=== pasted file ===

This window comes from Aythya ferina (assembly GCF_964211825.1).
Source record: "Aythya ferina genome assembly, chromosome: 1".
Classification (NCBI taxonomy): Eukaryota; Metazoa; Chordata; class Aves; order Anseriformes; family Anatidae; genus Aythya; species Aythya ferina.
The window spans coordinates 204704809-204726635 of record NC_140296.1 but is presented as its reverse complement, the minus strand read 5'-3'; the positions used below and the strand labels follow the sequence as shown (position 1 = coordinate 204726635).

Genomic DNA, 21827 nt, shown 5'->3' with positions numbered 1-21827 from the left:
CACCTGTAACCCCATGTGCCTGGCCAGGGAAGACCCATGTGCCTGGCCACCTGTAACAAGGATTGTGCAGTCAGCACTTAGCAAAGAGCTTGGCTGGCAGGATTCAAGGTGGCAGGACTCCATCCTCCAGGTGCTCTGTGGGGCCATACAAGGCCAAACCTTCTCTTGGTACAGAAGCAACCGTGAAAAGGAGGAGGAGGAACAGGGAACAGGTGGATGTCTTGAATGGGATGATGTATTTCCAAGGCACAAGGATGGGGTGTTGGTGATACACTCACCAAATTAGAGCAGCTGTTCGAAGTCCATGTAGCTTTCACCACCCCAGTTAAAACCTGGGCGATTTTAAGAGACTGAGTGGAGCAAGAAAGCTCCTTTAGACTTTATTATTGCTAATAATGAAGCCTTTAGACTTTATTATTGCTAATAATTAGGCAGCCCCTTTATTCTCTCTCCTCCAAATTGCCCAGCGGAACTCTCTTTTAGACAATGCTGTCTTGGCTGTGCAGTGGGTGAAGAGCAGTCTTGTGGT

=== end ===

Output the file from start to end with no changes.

This window comes from Aythya ferina (assembly GCF_964211825.1).
Source record: "Aythya ferina genome assembly, chromosome: 1".
Classification (NCBI taxonomy): Eukaryota; Metazoa; Chordata; class Aves; order Anseriformes; family Anatidae; genus Aythya; species Aythya ferina.
The window spans coordinates 204704809-204726635 of record NC_140296.1 but is presented as its reverse complement, the minus strand read 5'-3'; the positions used below and the strand labels follow the sequence as shown (position 1 = coordinate 204726635).

Genomic DNA, 21827 nt, shown 5'->3' with positions numbered 1-21827 from the left:
CACCTGTAACCCCATGTGCCTGGCCAGGGAAGACCCATGTGCCTGGCCACCTGTAACAAGGATTGTGCAGTCAGCACTTAGCAAAGAGCTTGGCTGGCAGGATTCAAGGTGGCAGGACTCCATCCTCCAGGTGCTCTGTGGGGCCATACAAGGCCAAACCTTCTCTTGGTACAGAAGCAACCGTGAAAAGGAGGAGGAGGAACAGGGAACAGGTGGATGTCTTGAATGGGATGATGTATTTCCAAGGCACAAGGATGGGGTGTTGGTGATACACTCACCAAATTAGAGCAGCTGTTCGAAGTCCATGTAGCTTTCACCACCCCAGTTAAAACCTGGGCGATTTTAAGAGACTGAGTGGAGCAAGAAAGCTCCTTTAGACTTTATTATTGCTAATAATGAAGCCTTTAGACTTTATTATTGCTAATAATTAGGCAGCCCCTTTATTCTCTCTCCTCCAAATTGCCCAGCGGAACTCTCTTTTAGACAATGCTGTCTTGGCTGTGCAGTGGGTGAAGAGCAGTCTTGTGGT